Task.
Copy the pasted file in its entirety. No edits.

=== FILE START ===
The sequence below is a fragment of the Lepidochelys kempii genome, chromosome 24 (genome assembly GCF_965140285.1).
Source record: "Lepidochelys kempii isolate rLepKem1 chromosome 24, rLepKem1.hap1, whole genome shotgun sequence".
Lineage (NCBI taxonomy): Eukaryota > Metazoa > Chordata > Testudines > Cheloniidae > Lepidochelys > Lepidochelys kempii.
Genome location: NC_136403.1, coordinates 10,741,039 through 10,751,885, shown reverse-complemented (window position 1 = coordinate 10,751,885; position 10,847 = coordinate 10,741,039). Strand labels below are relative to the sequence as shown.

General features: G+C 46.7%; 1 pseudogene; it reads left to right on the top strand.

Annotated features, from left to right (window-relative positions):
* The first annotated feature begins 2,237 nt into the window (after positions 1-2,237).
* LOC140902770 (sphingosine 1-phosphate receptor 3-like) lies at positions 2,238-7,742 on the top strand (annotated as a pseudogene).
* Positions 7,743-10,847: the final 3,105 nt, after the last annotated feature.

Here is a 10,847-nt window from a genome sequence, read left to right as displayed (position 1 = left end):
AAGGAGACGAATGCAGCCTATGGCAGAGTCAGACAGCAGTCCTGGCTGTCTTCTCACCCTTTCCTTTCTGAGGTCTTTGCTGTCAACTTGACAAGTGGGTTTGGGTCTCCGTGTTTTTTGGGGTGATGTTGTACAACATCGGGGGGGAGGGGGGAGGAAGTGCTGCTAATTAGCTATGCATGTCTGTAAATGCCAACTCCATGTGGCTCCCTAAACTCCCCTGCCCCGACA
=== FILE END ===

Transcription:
The sequence below is a fragment of the Lepidochelys kempii genome, chromosome 24 (genome assembly GCF_965140285.1).
Source record: "Lepidochelys kempii isolate rLepKem1 chromosome 24, rLepKem1.hap1, whole genome shotgun sequence".
Lineage (NCBI taxonomy): Eukaryota > Metazoa > Chordata > Testudines > Cheloniidae > Lepidochelys > Lepidochelys kempii.
Genome location: NC_136403.1, coordinates 10,741,039 through 10,751,885, shown reverse-complemented (window position 1 = coordinate 10,751,885; position 10,847 = coordinate 10,741,039). Strand labels below are relative to the sequence as shown.

General features: G+C 46.7%; 1 pseudogene; it reads left to right on the top strand.

Annotated features, from left to right (window-relative positions):
* The first annotated feature begins 2,237 nt into the window (after positions 1-2,237).
* LOC140902770 (sphingosine 1-phosphate receptor 3-like) lies at positions 2,238-7,742 on the top strand (annotated as a pseudogene).
* Positions 7,743-10,847: the final 3,105 nt, after the last annotated feature.

Here is a 10,847-nt window from a genome sequence, read left to right as displayed (position 1 = left end):
AAGGAGACGAATGCAGCCTATGGCAGAGTCAGACAGCAGTCCTGGCTGTCTTCTCACCCTTTCCTTTCTGAGGTCTTTGCTGTCAACTTGACAAGTGGGTTTGGGTCTCCGTGTTTTTTGGGGTGATGTTGTACAACATCGGGGGGGAGGGGGGAGGAAGTGCTGCTAATTAGCTATGCATGTCTGTAAATGCCAACTCCATGTGGCTCCCTAAACTCCCCTGCCCCGACA